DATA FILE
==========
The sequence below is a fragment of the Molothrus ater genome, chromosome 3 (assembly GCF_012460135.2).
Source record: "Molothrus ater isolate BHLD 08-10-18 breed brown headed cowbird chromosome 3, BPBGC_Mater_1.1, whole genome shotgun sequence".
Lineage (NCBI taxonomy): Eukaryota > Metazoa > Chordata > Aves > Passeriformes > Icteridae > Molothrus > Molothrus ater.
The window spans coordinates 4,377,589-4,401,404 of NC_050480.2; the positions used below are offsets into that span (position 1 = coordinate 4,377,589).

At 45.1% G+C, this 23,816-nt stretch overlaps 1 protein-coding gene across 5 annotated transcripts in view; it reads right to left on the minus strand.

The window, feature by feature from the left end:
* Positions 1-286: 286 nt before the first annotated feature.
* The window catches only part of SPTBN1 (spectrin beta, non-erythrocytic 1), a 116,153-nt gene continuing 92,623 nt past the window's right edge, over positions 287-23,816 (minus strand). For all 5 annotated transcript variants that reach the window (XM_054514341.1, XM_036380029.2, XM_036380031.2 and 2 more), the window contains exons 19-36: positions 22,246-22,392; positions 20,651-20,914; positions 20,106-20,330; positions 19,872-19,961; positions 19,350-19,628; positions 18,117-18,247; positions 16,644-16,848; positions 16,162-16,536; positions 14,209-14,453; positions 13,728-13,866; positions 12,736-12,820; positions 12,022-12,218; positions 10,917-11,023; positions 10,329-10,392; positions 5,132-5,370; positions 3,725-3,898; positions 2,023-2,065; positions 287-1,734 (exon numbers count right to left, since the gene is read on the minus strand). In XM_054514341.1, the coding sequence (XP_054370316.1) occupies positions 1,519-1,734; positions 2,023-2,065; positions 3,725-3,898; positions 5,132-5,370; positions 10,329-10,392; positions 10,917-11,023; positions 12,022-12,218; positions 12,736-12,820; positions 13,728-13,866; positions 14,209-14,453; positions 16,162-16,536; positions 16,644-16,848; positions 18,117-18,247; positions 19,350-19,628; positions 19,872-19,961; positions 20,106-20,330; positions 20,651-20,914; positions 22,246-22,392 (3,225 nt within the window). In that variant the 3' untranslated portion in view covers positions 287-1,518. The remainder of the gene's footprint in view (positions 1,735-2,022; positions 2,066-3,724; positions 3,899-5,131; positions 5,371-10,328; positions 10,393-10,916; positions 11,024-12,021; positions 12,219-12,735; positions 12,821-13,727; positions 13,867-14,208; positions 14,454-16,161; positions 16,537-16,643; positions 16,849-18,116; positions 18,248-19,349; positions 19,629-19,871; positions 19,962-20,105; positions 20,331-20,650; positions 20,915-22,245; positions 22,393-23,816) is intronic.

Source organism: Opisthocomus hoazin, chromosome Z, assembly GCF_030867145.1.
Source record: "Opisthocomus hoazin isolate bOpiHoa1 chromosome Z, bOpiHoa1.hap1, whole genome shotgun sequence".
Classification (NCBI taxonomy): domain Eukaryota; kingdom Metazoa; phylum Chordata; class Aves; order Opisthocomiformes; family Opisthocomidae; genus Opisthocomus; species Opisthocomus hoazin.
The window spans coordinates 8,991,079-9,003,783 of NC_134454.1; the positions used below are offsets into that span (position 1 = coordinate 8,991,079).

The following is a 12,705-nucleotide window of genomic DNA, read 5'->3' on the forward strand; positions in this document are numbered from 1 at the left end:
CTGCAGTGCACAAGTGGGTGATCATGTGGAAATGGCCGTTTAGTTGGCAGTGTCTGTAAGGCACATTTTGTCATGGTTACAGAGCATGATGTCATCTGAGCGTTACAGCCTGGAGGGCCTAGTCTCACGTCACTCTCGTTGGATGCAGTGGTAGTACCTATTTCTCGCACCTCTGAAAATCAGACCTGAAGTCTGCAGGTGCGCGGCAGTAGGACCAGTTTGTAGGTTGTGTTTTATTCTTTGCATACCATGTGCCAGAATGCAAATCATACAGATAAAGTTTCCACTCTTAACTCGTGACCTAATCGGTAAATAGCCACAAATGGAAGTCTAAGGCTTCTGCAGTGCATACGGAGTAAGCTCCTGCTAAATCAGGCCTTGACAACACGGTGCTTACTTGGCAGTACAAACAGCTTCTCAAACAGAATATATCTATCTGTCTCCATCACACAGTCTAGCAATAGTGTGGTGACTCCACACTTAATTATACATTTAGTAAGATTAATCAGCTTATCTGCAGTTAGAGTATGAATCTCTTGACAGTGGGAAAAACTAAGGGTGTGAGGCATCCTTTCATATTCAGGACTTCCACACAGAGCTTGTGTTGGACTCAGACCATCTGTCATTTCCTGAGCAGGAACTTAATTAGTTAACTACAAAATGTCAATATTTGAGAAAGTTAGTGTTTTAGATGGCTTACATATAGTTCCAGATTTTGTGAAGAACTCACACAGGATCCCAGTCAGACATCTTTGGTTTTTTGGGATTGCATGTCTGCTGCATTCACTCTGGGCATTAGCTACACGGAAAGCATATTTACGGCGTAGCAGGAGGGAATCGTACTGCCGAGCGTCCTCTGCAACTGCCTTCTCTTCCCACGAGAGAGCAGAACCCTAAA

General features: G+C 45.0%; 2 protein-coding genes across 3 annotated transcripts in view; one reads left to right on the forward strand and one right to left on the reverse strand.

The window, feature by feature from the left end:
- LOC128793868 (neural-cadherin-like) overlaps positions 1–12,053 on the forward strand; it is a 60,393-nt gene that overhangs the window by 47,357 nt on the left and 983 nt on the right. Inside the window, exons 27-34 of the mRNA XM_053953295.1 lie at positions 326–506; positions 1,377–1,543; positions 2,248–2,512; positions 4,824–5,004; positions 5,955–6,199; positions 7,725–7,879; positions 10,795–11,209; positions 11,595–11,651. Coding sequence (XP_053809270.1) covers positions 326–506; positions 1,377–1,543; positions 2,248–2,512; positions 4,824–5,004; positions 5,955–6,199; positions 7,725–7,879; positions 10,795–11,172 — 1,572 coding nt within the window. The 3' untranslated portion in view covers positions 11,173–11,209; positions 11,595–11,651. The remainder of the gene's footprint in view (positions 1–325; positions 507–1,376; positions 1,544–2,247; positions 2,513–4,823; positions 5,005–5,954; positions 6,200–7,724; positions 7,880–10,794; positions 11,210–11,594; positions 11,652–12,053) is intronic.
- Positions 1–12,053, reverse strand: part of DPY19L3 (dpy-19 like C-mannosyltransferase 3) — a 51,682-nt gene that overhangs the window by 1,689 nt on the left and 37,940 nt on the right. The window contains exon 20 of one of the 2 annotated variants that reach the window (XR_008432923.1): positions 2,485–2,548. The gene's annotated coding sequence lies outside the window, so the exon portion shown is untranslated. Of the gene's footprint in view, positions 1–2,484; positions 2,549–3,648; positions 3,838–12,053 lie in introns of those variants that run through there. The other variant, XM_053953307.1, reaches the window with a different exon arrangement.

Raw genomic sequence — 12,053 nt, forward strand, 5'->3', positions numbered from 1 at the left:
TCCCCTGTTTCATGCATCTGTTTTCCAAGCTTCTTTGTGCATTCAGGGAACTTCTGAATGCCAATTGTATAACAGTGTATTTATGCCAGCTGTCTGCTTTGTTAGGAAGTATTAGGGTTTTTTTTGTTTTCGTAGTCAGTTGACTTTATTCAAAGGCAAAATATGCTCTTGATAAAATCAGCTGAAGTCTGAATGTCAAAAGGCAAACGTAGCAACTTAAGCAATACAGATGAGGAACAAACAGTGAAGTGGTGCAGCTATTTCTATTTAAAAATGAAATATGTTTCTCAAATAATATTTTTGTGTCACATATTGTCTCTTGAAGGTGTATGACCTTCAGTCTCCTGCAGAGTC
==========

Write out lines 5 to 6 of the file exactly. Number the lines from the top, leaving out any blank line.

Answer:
At 45.1% G+C, this 23,816-nt stretch overlaps 1 protein-coding gene across 5 annotated transcripts in view; it reads right to left on the minus strand.

The window, feature by feature from the left end: